OpenGL ES: #define BUFFER_OFFSET(i) ((char *)NULL + (i)) explanation

Discussion in 'iOS Programming' started by Blakeasd, Jul 4, 2013.

  1. Blakeasd macrumors 6502a

    Joined:
    Dec 29, 2009
    #1
    Hello,

    Can someone better explain this macro used in many OpenGL ES programs:

    Code:
    #define BUFFER_OFFSET(i) ((char *)NULL + (i)) 
    I know why the macro is here, but I don't understand how it works, despite reading a couple of explanations across StackOverflow. I'd like to know how it works specifically in relation to
    Code:
    glVertexAttribPointer
    .

    The last needed parameter of
    Code:
    glVertexAttribPointer
    is a pointer to the first piece of vertex data.
    So why cast the result of the macro as a pointer to a char, when the data in the vertex array is a float? Is it due to the value of a char == 1 byte?

    I'm completely confused about how this works, could someone please provide some insight.

    Thanks!
     
  2. Duncan C macrumors 6502a

    Duncan C

    Joined:
    Jan 21, 2008
    Location:
    Northern Virginia
    #2
    The last parameter to glVertexAttribPointer isn't exactly a pointer to the first piece of vertex data. It's kinda nasty what it is. It's typed as a pointer, but it's really an offset value, in bytes, from the beginning of the vertex buffer. If you pass in a zero (NULL) it indicates that the first attribute you're talking about is at the beginning of the data store.

    The macro you show is nasty, but basically converts an integer value to pointer value that's the correct size for the target machine.
     
  3. Blakeasd thread starter macrumors 6502a

    Joined:
    Dec 29, 2009
    #3
    Thanks, but I'm still not sure how it works. Take the vertex data from Apple's default OpenGL ES template for example:

    Code:
    GLfloat gCubeVertexData[216] = 
    {
        // Data layout for each line below is:
        // positionX, positionY, positionZ,     normalX, normalY, normalZ,
        0.5f, -0.5f, -0.5f,        1.0f, 0.0f, 0.0f,
        0.5f, 0.5f, -0.5f,         1.0f, 0.0f, 0.0f,
        0.5f, -0.5f, 0.5f,         1.0f, 0.0f, 0.0f,
        0.5f, -0.5f, 0.5f,         1.0f, 0.0f, 0.0f,
        0.5f, 0.5f, -0.5f,          1.0f, 0.0f, 0.0f,
        0.5f, 0.5f, 0.5f,         1.0f, 0.0f, 0.0f,
        
        0.5f, 0.5f, -0.5f,         0.0f, 1.0f, 0.0f,
        -0.5f, 0.5f, -0.5f,        0.0f, 1.0f, 0.0f,
        0.5f, 0.5f, 0.5f,          0.0f, 1.0f, 0.0f,
        0.5f, 0.5f, 0.5f,          0.0f, 1.0f, 0.0f,
        -0.5f, 0.5f, -0.5f,        0.0f, 1.0f, 0.0f,
        -0.5f, 0.5f, 0.5f,         0.0f, 1.0f, 0.0f,
        
        -0.5f, 0.5f, -0.5f,        -1.0f, 0.0f, 0.0f,
        -0.5f, -0.5f, -0.5f,       -1.0f, 0.0f, 0.0f,
        -0.5f, 0.5f, 0.5f,         -1.0f, 0.0f, 0.0f,
        -0.5f, 0.5f, 0.5f,         -1.0f, 0.0f, 0.0f,
        -0.5f, -0.5f, -0.5f,       -1.0f, 0.0f, 0.0f,
        -0.5f, -0.5f, 0.5f,        -1.0f, 0.0f, 0.0f,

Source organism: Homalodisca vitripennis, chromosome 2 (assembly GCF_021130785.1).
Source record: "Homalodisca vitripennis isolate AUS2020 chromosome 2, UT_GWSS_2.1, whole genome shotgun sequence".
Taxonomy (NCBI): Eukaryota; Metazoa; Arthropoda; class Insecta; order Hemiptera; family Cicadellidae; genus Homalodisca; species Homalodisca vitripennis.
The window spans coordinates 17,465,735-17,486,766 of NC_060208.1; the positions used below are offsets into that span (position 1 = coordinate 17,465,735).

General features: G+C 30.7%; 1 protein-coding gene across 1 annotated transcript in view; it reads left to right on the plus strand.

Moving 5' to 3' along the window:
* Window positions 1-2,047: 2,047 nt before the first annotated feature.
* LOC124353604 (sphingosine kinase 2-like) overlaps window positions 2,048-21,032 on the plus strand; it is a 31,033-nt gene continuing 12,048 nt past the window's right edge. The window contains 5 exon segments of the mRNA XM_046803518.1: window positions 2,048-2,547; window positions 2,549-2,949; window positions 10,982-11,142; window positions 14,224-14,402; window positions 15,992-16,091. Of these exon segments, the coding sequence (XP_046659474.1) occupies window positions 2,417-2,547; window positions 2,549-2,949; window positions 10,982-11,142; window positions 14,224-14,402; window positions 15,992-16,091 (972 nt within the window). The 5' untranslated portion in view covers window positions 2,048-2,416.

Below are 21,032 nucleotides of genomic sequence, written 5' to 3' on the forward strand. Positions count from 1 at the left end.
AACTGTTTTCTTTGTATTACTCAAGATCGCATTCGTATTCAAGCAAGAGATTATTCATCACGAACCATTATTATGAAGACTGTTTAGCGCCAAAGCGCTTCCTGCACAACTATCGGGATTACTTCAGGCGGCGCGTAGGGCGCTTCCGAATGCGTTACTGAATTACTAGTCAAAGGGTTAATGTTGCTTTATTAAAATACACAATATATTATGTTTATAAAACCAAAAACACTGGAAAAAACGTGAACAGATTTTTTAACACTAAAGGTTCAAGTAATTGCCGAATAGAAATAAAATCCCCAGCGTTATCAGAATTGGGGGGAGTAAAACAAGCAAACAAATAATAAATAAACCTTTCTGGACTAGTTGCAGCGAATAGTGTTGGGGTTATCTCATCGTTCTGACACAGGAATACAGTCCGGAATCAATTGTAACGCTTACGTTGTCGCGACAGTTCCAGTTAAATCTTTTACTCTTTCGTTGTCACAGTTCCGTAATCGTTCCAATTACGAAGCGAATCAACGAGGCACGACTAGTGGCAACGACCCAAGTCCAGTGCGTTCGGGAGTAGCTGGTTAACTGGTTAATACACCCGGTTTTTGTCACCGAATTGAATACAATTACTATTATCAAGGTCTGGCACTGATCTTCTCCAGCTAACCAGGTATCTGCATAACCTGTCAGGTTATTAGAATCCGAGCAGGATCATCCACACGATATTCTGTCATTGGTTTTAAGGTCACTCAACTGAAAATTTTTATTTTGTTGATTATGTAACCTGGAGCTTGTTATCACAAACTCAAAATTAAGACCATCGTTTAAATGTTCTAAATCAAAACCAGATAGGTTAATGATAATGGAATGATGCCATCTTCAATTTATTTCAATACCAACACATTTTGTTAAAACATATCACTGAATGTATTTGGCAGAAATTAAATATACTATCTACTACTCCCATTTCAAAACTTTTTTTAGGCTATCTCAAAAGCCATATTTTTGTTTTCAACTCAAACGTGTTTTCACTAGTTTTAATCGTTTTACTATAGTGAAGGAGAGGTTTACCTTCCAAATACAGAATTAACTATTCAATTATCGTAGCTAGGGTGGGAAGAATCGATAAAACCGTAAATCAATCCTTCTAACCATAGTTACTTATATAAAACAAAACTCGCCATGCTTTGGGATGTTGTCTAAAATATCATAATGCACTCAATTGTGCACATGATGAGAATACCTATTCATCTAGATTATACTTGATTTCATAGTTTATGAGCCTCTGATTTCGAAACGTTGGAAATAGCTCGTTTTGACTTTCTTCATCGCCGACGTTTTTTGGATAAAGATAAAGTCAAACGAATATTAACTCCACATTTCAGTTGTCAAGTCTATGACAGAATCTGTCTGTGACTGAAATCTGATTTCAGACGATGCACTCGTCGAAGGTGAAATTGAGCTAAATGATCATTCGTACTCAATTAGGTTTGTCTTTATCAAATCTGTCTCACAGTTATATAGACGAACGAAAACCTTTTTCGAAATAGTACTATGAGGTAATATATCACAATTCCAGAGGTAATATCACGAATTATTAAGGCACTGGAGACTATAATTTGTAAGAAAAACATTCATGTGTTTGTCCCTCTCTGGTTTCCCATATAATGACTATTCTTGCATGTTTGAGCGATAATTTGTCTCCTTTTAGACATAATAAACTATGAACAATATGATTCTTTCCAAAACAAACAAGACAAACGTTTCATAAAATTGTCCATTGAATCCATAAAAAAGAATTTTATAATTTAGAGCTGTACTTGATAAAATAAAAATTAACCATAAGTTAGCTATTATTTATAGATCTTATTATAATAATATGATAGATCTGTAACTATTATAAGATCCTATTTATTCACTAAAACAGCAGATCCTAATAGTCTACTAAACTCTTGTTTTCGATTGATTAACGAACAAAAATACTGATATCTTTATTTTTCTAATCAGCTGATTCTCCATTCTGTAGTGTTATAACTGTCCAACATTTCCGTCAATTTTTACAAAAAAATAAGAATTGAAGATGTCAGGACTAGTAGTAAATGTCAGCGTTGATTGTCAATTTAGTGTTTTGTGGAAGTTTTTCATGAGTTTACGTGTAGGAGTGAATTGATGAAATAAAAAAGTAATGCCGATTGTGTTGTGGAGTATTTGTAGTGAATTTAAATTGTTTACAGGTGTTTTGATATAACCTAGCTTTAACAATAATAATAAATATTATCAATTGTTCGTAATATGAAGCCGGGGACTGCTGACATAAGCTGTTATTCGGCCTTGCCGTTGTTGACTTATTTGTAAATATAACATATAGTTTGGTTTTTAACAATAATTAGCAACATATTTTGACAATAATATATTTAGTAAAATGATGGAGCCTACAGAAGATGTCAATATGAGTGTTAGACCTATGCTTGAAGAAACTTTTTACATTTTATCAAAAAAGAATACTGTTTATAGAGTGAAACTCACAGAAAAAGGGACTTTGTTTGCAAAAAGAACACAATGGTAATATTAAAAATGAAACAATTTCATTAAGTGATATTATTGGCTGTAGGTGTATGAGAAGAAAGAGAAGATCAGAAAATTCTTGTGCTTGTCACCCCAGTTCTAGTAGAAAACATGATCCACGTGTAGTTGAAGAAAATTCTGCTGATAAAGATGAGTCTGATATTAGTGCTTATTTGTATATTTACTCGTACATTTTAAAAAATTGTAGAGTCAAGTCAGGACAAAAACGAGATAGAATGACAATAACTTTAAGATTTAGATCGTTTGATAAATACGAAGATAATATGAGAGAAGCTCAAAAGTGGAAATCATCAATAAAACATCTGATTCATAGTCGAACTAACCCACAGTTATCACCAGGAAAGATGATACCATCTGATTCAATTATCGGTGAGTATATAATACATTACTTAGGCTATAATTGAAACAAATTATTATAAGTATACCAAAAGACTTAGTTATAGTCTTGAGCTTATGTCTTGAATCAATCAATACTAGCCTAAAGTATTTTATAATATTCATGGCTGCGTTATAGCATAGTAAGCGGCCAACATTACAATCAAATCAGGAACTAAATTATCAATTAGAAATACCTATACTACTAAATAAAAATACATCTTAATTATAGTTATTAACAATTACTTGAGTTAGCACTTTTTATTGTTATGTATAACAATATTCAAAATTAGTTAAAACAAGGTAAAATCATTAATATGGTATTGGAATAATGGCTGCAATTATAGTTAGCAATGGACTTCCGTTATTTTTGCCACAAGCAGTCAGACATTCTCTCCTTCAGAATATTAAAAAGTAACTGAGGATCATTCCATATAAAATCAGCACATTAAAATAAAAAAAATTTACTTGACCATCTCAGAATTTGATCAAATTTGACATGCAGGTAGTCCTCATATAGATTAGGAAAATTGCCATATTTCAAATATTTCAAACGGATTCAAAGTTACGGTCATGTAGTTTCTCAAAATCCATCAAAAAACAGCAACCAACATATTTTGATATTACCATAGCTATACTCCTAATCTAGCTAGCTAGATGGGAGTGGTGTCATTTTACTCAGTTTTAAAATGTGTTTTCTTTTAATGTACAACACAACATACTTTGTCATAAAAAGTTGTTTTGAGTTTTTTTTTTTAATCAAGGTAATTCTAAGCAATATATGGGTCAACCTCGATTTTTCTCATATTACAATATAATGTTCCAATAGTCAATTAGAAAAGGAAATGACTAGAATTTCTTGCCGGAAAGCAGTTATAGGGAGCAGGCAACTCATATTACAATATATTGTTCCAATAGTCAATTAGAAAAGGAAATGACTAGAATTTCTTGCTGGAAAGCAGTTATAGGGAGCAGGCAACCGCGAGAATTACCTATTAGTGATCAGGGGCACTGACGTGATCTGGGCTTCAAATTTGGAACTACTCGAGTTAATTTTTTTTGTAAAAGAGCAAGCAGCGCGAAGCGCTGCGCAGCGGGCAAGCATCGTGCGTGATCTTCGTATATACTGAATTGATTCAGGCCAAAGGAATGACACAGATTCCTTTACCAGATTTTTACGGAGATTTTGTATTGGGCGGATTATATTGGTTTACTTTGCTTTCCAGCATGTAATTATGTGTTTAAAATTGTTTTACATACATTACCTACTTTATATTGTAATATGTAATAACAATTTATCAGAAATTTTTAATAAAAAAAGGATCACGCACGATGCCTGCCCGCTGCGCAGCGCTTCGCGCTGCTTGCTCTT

-0.5f, -0.5f, -0.5f,       0.0f, -1.0f, 0.0f,
        0.5f, -0.5f, -0.5f,        0.0f, -1.0f, 0.0f,
        -0.5f, -0.5f, 0.5f,        0.0f, -1.0f, 0.0f,
        -0.5f, -0.5f, 0.5f,        0.0f, -1.0f, 0.0f,
        0.5f, -0.5f, -0.5f,        0.0f, -1.0f, 0.0f,
        0.5f, -0.5f, 0.5f,         0.0f, -1.0f, 0.0f,
        
        0.5f, 0.5f, 0.5f,          0.0f, 0.0f, 1.0f,
        -0.5f, 0.5f, 0.5f,         0.0f, 0.0f, 1.0f,
        0.5f, -0.5f, 0.5f,         0.0f, 0.0f, 1.0f,
        0.5f, -0.5f, 0.5f,         0.0f, 0.0f, 1.0f,
        -0.5f, 0.5f, 0.5f,         0.0f, 0.0f, 1.0f,
        -0.5f, -0.5f, 0.5f,        0.0f, 0.0f, 1.0f,
        
        0.5f, -0.5f, -0.5f,        0.0f, 0.0f, -1.0f,
        -0.5f, -0.5f, -0.5f,       0.0f, 0.0f, -1.0f,
        0.5f, 0.5f, -0.5f,         0.0f, 0.0f, -1.0f,
        0.5f, 0.5f, -0.5f,         0.0f, 0.0f, -1.0f,
        -0.5f, -0.5f, -0.5f,       0.0f, 0.0f, -1.0f,
        -0.5f, 0.5f, -0.5f,        0.0f, 0.0f, -1.0f
    };
    
    
    To get the vertex position they use BUFFER_OFFSET(0), which makes sense.

    Code:
        glVertexAttribPointer(GLKVertexAttribPosition, 3, GL_FLOAT, GL_FALSE, 24, BUFFER_OFFSET(0));
    
    Why does Apple use BUFFER_OFFSET(12) to get the normals though?

    Code:
        glVertexAttribPointer(GLKVertexAttribNormal, 3, GL_FLOAT, GL_FALSE, 24, BUFFER_OFFSET(12));
    
    As a side note, why would 24 be the stride?

    I'm just not sure how to figure out what numbers to use in the BUFFER_OFFSET macro.

    Thanks!
     
  4. Duncan C macrumors 6502a

    Duncan C

    Joined:
    Jan 21, 2008
    Location:
    Northern Virginia
    #4
    On iOS, floats are 4 bytes. The vertex data has 3 floats for a position, followed by 3 floats for a normal. That's 6 floats total, then another pair of position x/y/z and normal x/y/x values.

    The "Stride" is the number of bytes to skip between repeats of the same thing.

    Since a position/normal pair is 6 floats, and each float is 4 bytes, a whole position+normal entry is 6*4=24 bytes. So to get to each subsequent position/normal pair, you skip ahead 24 bytes.

    In your code below the last parameter, a "pointer" (offset) to the location of the first position value is 0, since the very first thing in the vertex data (at offset 0) is a position value.

    The "pointer" (offset) to the location of the first normal value is 12, since you have to skip 3 floats (3x4 bytes = 12 bytes) to get past the position data to the normal data.



     
  5. Blakeasd thread starter macrumors 6502a

    Joined:
    Dec 29, 2009
    #5
    Thanks! I've finally gotten my first 'by myself' OpenGL ES programming working thank to your help!! :)
     

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